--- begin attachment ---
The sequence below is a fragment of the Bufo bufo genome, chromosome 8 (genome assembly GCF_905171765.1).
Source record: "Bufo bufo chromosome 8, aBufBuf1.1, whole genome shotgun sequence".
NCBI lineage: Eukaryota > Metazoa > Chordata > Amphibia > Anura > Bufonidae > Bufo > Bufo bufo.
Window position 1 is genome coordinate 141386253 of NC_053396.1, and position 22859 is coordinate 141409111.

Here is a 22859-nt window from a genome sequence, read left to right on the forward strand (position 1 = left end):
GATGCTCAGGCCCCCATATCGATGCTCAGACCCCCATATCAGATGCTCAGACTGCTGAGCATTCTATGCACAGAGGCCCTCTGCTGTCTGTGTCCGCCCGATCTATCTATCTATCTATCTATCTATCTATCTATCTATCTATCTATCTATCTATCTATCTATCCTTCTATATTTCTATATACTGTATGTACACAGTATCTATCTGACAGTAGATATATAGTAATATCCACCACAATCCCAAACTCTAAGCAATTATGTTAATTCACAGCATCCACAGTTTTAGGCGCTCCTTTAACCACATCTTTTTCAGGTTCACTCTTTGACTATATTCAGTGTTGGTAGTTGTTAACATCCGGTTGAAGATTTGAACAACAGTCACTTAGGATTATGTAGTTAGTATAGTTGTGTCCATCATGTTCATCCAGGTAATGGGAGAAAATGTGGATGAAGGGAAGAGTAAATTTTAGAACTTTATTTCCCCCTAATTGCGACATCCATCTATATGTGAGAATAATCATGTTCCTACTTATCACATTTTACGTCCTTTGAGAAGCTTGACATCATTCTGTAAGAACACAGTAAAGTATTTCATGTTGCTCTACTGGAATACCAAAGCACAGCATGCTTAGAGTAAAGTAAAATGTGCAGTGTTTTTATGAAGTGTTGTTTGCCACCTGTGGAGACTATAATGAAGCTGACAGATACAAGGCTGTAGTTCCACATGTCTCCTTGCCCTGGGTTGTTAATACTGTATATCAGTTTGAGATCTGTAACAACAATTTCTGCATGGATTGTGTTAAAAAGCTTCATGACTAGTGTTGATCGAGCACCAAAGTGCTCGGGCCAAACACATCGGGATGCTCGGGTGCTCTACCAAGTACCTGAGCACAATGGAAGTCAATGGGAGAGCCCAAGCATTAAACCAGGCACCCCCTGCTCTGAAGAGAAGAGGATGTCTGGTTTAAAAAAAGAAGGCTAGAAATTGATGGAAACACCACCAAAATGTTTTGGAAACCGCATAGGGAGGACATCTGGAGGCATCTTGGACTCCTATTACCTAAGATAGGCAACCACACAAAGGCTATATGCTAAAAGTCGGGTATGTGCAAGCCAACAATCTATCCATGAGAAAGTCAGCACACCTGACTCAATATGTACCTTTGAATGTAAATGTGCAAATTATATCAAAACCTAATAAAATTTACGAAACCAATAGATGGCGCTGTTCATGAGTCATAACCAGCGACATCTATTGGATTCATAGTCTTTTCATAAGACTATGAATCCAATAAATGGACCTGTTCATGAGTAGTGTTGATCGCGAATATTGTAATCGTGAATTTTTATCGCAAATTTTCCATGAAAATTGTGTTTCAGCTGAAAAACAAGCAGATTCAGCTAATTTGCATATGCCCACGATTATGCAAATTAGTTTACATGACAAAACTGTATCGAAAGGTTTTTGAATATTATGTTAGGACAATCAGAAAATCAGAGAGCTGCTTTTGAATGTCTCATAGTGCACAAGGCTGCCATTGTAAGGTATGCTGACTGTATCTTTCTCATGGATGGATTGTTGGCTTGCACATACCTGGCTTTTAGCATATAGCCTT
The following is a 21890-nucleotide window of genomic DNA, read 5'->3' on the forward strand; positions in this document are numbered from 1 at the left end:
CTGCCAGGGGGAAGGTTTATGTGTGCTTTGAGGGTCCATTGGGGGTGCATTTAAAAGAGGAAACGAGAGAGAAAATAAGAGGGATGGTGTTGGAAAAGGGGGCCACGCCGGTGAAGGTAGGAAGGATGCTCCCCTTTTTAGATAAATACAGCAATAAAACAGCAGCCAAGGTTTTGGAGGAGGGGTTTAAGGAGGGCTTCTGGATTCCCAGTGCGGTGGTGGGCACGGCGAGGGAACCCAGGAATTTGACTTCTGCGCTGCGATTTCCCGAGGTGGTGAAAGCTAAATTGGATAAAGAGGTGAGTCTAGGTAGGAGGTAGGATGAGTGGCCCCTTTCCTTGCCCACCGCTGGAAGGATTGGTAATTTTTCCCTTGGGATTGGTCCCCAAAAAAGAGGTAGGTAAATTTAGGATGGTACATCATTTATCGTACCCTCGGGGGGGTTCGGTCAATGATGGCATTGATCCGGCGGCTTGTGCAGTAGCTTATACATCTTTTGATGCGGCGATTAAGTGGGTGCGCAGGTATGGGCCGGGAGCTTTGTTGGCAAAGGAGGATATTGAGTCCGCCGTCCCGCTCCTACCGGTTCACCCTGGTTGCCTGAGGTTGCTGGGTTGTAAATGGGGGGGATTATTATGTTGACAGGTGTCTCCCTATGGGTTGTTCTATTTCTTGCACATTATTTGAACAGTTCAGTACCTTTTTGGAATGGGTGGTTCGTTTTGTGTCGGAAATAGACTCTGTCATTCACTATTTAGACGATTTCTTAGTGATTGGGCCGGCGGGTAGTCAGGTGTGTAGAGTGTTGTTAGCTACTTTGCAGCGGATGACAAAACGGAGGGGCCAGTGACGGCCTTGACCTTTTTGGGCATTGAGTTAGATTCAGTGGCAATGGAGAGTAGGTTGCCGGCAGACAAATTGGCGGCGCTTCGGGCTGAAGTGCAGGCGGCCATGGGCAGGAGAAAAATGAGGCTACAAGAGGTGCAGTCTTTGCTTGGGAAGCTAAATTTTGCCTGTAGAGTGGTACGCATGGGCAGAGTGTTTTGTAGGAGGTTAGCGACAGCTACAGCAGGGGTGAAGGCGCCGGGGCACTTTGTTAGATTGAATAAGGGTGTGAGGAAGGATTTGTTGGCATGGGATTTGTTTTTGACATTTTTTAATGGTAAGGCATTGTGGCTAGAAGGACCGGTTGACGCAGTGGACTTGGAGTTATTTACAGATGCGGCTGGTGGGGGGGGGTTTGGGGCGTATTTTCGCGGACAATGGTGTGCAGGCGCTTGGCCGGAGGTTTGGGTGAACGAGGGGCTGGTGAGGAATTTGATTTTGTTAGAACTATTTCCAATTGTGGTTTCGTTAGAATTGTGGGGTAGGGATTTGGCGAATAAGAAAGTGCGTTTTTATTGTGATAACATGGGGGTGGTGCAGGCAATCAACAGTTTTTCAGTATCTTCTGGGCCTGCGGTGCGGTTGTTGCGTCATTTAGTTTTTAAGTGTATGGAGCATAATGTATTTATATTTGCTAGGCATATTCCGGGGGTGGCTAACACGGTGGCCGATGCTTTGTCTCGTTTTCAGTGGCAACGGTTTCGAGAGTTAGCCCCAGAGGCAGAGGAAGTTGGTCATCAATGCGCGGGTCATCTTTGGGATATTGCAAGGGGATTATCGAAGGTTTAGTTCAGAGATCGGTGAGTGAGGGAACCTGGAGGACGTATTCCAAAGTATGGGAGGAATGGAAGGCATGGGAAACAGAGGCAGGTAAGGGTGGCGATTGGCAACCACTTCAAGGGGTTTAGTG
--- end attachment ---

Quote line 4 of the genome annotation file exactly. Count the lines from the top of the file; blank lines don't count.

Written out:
Window position 1 is genome coordinate 141386253 of NC_053396.1, and position 22859 is coordinate 141409111.